The CPMR has joined MEPs, regional representatives and shipping professionals to repeat the call for the Motorways of the Sea (Mos) to more effectively take peripheral regions into account before and beyond 2020.

Brian Simpson, European coordinator for MoS, and Patrick Anvroin, CPMR Director for Transport

The call was made at the latest meeting of the European Parliament’s Seas, Rivers, Islands & Coastal Areas (SEARICA) Intergroup, on Tuesday, 7 March, where members discussed the topic ‘Motorways of the Sea: The Conditions for Success’. The meeting started with a presentation of the Atlantis MoS project, linking Leixoes, Brest and Liverpool.

The Motorways of the Sea (MoS) concept, which is the maritime component of the EU’s Trans-European Transport Network (TEN-T) policy, aims to improve maritime transport chains across Europe, to improve access to markets throughout Europe, and bring relief to our over-stretched European road system

Attendees at meeting, which includes Brian Simpson, the European coordinator for MoS, along with MEPS, representatives for regions, and shipping professionals, agreed that the MoS concept must be opened to the 329 ports of the comprehensive European network, and not only focused on the 95 ports of Europe’s core network.

To achieve this, the CPMR continues to stress that a renewed interpretation of Article 21 of the TEN-T regulation, which defines MoS, is required. The CPMR will meet Violeta Bulc, EU Commissioner for Transport, in the autumn to discuss this important issue.

Speaking at the meeting, Gesine Meissner MEP, Chairwoman of the SEARICA Intergroup, said that the way the EU’s Connecting Europe Facility (CEF) has been implemented since 2014 has resulted in an excessive concentration (more than 95%) of EU financial support to transport infrastructures on nine central, priority corridors. She said there was a need for this implementation to be rebalanced.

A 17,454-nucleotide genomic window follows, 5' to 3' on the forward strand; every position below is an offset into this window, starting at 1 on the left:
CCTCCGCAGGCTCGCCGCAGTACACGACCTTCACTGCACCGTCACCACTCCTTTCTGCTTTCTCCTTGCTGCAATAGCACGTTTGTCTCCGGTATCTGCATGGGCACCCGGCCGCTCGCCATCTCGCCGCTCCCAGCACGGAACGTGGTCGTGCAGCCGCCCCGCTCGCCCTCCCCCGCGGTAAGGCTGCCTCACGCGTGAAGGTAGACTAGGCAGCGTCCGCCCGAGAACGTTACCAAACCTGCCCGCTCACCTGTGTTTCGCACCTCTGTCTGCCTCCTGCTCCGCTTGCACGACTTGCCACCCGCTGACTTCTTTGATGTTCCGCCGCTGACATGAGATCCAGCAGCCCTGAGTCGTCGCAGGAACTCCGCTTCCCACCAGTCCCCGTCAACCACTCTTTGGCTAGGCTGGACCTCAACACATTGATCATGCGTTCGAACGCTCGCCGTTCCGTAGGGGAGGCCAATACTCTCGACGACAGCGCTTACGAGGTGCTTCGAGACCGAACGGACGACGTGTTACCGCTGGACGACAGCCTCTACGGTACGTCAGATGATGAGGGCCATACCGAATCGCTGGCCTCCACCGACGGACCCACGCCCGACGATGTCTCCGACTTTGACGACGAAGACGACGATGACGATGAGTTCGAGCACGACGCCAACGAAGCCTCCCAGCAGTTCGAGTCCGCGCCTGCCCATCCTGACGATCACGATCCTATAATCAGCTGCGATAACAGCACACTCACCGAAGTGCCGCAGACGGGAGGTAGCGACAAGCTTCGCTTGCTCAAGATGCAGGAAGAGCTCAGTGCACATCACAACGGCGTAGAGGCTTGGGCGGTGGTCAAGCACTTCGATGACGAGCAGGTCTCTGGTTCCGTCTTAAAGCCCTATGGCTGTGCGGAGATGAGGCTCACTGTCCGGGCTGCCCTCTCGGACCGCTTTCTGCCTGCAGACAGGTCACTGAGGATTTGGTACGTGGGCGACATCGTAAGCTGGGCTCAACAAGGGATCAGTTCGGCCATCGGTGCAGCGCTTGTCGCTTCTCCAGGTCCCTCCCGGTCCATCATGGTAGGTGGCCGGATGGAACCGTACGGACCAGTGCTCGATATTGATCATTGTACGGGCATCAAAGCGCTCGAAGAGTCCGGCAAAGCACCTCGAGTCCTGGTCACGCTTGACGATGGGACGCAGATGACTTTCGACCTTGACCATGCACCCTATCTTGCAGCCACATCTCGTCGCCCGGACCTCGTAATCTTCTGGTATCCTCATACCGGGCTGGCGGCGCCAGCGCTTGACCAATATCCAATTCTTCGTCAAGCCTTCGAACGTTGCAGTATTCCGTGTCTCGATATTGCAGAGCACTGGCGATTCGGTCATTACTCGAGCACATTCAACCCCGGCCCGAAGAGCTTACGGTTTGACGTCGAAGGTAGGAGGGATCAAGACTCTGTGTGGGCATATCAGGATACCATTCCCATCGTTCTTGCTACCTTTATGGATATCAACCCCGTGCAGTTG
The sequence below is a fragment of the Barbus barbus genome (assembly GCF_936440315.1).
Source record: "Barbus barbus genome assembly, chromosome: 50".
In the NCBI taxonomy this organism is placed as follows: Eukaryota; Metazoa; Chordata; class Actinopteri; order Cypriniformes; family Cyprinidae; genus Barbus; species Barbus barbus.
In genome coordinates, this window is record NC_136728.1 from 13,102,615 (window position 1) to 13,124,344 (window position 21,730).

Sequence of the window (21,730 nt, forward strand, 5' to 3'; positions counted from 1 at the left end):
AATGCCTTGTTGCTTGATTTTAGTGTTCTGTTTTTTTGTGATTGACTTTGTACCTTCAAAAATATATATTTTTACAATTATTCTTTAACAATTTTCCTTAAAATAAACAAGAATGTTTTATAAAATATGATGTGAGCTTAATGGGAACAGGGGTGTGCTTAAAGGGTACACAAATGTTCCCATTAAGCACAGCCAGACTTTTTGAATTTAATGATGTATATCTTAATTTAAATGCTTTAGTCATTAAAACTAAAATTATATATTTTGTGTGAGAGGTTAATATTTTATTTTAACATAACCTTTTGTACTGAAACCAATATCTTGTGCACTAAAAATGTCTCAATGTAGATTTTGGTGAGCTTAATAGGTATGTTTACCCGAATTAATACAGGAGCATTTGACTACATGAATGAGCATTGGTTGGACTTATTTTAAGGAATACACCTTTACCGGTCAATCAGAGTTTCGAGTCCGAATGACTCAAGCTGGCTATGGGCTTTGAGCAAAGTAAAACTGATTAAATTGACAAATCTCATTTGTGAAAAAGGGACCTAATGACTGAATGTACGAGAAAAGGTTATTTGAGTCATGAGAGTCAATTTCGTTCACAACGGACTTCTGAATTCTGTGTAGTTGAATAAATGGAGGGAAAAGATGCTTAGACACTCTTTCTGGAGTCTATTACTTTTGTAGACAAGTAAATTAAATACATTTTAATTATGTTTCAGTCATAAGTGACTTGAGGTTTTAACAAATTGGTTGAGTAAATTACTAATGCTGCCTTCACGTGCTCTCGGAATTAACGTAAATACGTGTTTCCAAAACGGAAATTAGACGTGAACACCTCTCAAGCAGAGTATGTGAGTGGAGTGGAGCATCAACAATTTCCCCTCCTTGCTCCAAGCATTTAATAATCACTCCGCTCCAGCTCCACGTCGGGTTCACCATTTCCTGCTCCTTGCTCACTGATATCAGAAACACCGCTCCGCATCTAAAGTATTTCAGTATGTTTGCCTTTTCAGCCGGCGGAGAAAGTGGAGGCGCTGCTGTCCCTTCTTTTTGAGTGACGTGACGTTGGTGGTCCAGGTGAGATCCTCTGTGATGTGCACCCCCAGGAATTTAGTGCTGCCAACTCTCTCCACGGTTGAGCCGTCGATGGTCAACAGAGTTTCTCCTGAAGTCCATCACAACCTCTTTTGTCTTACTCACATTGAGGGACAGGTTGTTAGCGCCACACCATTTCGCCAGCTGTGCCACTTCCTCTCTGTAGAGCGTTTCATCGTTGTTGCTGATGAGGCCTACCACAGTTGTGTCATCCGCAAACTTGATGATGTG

Brian Simpson, European coordinator for MoS, said that the European Commission wants to ensure better connections peripheries and islands and “to develop short sea shipping to bring in [the MoS scheme] for peripheral regions. He also stressed the need for clearer, greener and more effective MoS.

Pierre Karleskind, Vice-President of the Brittany Region, representing regions during the debate, said that regions want to add two pillars to the MoS Detailed Implementation Plan: modal shift and territorial cohesion. He stated that “accessibility means solidarity”.

Monteiro de Aguiar, MEP for Madeira, stated that “MoS are instrumental for territorial cohesion”.

A representative from the ECSA (European Ship-owners) said that positive steps have been made, but that administrative simplification is crucial in order to recognise the full potential of MoS, and that more EU funding and tools should be developed for the maritime sector.

Read the CPMR’s technical note “Motorways of the Sea (MoS): Contribution to the review of their  priorities & implementation, outlining its arguments on the ways the MoS could improve accessibility for Europe’s peripheral regions and islands.